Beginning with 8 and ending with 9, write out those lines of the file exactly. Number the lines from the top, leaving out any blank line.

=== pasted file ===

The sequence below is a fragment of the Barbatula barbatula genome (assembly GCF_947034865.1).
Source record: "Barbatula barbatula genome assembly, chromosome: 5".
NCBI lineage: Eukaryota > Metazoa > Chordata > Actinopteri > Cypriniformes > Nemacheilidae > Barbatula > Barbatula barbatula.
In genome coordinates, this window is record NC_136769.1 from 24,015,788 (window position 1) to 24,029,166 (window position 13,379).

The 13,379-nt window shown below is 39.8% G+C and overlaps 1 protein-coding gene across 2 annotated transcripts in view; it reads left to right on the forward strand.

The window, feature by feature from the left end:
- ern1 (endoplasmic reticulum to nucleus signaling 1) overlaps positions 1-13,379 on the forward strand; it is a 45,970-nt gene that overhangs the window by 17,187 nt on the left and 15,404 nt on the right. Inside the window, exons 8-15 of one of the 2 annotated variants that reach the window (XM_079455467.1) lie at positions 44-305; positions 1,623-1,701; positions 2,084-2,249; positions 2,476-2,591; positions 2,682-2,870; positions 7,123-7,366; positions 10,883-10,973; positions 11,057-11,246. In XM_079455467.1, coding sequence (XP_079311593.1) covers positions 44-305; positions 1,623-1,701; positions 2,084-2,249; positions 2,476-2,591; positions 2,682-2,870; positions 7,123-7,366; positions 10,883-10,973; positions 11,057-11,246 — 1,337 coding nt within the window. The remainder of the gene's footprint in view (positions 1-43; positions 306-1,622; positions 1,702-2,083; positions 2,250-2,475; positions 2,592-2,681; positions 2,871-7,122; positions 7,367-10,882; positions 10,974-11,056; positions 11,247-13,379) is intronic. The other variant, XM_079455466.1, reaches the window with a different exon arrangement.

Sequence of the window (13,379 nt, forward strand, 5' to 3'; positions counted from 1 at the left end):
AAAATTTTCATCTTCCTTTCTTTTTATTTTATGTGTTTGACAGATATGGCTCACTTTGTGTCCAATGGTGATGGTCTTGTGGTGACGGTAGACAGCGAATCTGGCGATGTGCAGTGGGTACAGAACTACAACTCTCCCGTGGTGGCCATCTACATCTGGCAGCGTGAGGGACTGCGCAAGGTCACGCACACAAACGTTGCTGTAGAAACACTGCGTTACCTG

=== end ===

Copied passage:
Sequence of the window (13,379 nt, forward strand, 5' to 3'; positions counted from 1 at the left end):
AAAATTTTCATCTTCCTTTCTTTTTATTTTATGTGTTTGACAGATATGGCTCACTTTGTGTCCAATGGTGATGGTCTTGTGGTGACGGTAGACAGCGAATCTGGCGATGTGCAGTGGGTACAGAACTACAACTCTCCCGTGGTGGCCATCTACATCTGGCAGCGTGAGGGACTGCGCAAGGTCACGCACACAAACGTTGCTGTAGAAACACTGCGTTACCTG